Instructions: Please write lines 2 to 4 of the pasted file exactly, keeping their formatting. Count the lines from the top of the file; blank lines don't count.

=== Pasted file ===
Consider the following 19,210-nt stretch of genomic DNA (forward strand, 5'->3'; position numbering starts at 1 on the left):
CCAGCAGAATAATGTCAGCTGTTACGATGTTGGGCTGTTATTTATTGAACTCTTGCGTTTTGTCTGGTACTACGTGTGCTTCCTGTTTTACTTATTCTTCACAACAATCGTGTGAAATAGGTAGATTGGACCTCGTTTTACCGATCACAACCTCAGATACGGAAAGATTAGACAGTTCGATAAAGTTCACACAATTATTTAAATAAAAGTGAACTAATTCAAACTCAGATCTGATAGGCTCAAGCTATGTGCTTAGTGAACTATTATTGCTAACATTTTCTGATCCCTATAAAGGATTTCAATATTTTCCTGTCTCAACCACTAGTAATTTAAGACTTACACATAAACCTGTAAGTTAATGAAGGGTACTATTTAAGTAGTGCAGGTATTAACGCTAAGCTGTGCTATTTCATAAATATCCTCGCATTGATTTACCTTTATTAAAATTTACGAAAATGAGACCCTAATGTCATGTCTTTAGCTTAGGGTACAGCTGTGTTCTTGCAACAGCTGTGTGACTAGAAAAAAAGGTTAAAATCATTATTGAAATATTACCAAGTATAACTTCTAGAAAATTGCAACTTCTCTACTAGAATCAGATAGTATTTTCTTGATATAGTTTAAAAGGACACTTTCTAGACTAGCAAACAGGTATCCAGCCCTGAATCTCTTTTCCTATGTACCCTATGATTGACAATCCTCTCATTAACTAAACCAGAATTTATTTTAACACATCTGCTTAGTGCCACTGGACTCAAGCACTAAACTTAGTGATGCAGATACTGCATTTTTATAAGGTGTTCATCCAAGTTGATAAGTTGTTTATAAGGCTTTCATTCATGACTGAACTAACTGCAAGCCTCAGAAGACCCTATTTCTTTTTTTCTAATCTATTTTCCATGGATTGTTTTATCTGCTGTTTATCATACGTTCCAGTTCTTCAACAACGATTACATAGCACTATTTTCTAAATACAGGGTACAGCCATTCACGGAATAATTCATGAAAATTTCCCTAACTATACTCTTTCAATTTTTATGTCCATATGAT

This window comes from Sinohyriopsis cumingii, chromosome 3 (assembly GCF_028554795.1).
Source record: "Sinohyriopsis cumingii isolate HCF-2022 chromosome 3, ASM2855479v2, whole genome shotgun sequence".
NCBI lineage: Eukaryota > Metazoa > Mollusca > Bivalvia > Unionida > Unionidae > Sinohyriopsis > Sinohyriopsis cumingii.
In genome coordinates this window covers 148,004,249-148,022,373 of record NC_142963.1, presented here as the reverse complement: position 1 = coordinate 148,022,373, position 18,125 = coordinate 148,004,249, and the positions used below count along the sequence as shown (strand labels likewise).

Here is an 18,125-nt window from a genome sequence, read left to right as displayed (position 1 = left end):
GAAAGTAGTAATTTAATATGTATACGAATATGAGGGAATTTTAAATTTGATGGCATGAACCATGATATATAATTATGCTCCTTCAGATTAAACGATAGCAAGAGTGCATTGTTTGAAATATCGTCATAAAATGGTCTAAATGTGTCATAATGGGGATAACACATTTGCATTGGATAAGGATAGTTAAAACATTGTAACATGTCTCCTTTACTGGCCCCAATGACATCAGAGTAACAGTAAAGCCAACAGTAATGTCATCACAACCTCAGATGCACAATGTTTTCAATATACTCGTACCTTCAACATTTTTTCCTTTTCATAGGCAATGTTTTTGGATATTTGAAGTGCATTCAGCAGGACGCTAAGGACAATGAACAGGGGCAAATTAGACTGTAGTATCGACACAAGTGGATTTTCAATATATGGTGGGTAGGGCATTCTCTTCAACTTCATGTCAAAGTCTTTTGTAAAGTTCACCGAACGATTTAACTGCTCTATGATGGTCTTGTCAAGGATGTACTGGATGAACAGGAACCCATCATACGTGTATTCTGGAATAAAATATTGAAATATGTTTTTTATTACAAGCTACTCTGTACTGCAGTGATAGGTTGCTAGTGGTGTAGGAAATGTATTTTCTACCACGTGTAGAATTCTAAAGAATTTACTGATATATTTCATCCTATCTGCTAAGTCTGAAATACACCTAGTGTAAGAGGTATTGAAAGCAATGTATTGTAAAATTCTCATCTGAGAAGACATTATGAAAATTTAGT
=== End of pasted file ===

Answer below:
CCAGCAGAATAATGTCAGCTGTTACGATGTTGGGCTGTTATTTATTGAACTCTTGCGTTTTGTCTGGTACTACGTGTGCTTCCTGTTTTACTTATTCTTCACAACAATCGTGTGAAATAGGTAGATTGGACCTCGTTTTACCGATCACAACCTCAGATACGGAAAGATTAGACAGTTCGATAAAGTTCACACAATTATTTAAATAAAAGTGAACTAATTCAAACTCAGATCTGATAGGCTCAAGCTATGTGCTTAGTGAACTATTATTGCTAACATTTTCTGATCCCTATAAAGGATTTCAATATTTTCCTGTCTCAACCACTAGTAATTTAAGACTTACACATAAACCTGTAAGTTAATGAAGGGTACTATTTAAGTAGTGCAGGTATTAACGCTAAGCTGTGCTATTTCATAAATATCCTCGCATTGATTTACCTTTATTAAAATTTACGAAAATGAGACCCTAATGTCATGTCTTTAGCTTAGGGTACAGCTGTGTTCTTGCAACAGCTGTGTGACTAGAAAAAAAGGTTAAAATCATTATTGAAATATTACCAAGTATAACTTCTAGAAAATTGCAACTTCTCTACTAGAATCAGATAGTATTTTCTTGATATAGTTTAAAAGGACACTTTCTAGACTAGCAAACAGGTATCCAGCCCTGAATCTCTTTTCCTATGTACCCTATGATTGACAATCCTCTCATTAACTAAACCAGAATTTATTTTAACACATCTGCTTAGTGCCACTGGACTCAAGCACTAAACTTAGTGATGCAGATACTGCATTTTTATAAGGTGTTCATCCAAGTTGATAAGTTGTTTATAAGGCTTTCATTCATGACTGAACTAACTGCAAGCCTCAGAAGACCCTATTTCTTTTTTTCTAATCTATTTTCCATGGATTGTTTTATCTGCTGTTTATCATACGTTCCAGTTCTTCAACAACGATTACATAGCACTATTTTCTAAATACAGGGTACAGCCATTCACGGAATAATTCATGAAAATTTCCCTAACTATACTCTTTCAATTTTTATGTCCATATGAT

This window comes from Sinohyriopsis cumingii, chromosome 3 (assembly GCF_028554795.1).
Source record: "Sinohyriopsis cumingii isolate HCF-2022 chromosome 3, ASM2855479v2, whole genome shotgun sequence".